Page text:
Investment Matters

What Matters this week: company results, oil and the Commission

It was actually a big week for company results with a number of companies reporting for the six months ending 31-Jan-18 (unless another date is specified).

Defying the retail trend, Kathmandu released a good result, with sales up 4.3%, and profit up 23.0% (in NZ terms, being a NZ-based company).  Sales of more full-price / less on-sale clothing resulted in the margin increase.

It is planning to expand overseas including into the US, leapfrogging an acquisition of Oboz - a US-based footwear company (announced as part of the results release, along with a ~NZ$50m capital raising).  Rather than their own-branded stores, it plans to do wholesale distribution, selling through outlets such as outdoor co-ops (which are big in the US, e.g. REI).  The wholesale model somewhat mitigates the risk of a Bunnings UK style failure, but is still risky given outdoor clothing retailers in the US  (Colombia, Helly Hanson, Eddie Bauer, et al, along with brands such as North Face, Patagonia and Marmot) are good and cheap and everywhere.

Also releasing results was TPG Telecom.  Underlying earnings were up 4.9%, or flat without the benefit of lower tax.   Notably, it results showed earnings pressure as customers transition to the NBN (NBN = lower margin for the internet retailers), and thus the result was okay given the tide it is swimming against.  But with the medium-term impact of more transitions to the NBN, and a decline in subscribers over the half (for the first time) pointing to churn issues, that tide may get stronger.

International agricultural chemical and seed company, Nufarm, released a big, but expected, fall in profit vs the pcp (prior corresponding period), -46%.  A plant shutdown and conditions in Latin America contributed to this.  The company is upbeat, especially as acquisitions will contribute fully to growth in FY-19.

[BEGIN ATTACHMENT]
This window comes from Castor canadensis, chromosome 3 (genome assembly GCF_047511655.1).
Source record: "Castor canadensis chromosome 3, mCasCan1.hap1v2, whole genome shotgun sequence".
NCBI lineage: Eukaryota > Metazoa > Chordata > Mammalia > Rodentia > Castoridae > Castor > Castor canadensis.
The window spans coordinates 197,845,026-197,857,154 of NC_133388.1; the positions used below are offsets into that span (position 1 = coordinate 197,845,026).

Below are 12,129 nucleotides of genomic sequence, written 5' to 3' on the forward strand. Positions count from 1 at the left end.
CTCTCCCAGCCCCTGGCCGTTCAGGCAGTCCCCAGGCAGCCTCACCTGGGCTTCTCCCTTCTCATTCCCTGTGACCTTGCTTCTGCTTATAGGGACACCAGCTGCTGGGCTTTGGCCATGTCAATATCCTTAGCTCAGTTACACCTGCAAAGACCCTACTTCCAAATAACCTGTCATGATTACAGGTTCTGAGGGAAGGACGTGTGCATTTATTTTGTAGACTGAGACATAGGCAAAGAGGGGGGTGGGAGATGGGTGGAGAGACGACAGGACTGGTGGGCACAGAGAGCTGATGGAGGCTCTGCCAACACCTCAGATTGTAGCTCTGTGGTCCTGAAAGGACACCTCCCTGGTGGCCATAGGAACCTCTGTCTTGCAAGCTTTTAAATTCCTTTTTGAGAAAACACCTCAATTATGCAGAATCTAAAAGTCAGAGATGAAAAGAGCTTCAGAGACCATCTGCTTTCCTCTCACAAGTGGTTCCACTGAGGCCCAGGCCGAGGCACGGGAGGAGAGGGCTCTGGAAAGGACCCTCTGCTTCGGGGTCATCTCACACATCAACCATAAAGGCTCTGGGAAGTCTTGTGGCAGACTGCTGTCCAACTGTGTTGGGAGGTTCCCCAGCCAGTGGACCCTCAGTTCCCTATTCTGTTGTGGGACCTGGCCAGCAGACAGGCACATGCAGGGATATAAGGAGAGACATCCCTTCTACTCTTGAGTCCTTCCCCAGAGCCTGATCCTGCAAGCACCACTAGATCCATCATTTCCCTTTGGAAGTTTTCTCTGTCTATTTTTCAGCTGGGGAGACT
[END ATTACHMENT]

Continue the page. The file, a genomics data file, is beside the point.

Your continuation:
Myer.  Dear oh dear.  Wry & Dry has commented on the interim CEO. But as to the numbers: same store sales decreased 3.0%, or -3.6% when the smaller store footprint is taken into account (results for the 26 weeks ending 27-Jan-18).  This contributed to an underlying profit decline of 36.1% to $40.1m, with an additional $516m of losses (mainly intangible write-downs, i.e. the Myer brand and goodwill is worth significantly less than previously thought).  Is the issue with Myer systemic - Myer just isn't the place to shop anymore?  This question may end up being moot anyway as it is too late to do a capital raising (to address covenants, share price too low), and may also be too late for a new CEO / major strategic change to save the business (not enough time for it to work, given the downward spiral in operational momentum).

Sigma, pharmacy wholesale and distribution, had a 10.5% fall in profit for the half year, as compared to the pcp.  The market was disappointed; share price -7.4%.

New Hope Coal, principally a thermal coal producer, proved it is a cash machine - supported by strong coal prices, along with a 10% increase in sales.  Cost pressures are becoming evident, as has been mentioned in relation to other resource companies in recent weeks.  Profit was up 111% vs pcp to $115.6m.  Government coffers will be happy.

Other points of interest:

The share prices of energy producers, such as Woodside Petroleum, Oil Search and Beach Energy, have had a good week.  This is on the back of a buoyant WTI oil price this week.

The share prices of the big-4 banks continue to be under pressure, driven by the biting Financial Services (mainly banking) Royal Commission.  This week more wrongdoings, likely fraud and systemic failures of systems and culture were exposed.  The following chart provides a comparison of the share prices of the banks vs the market, showing the impact the commission is having (and the impact is actually worse than the chart implies as the banks themselves are a major component, ~25%, of the All Ordinaries XAO market index, and thus they have been dragging the index down.)

Source: IRESS, First Samuel, Banking Royal Commission Website

Please note we intend to update this chart as the Royal Commission holds more hearings in the future.  This chart does not account for other factors that may impact the share price of one or more of the banks.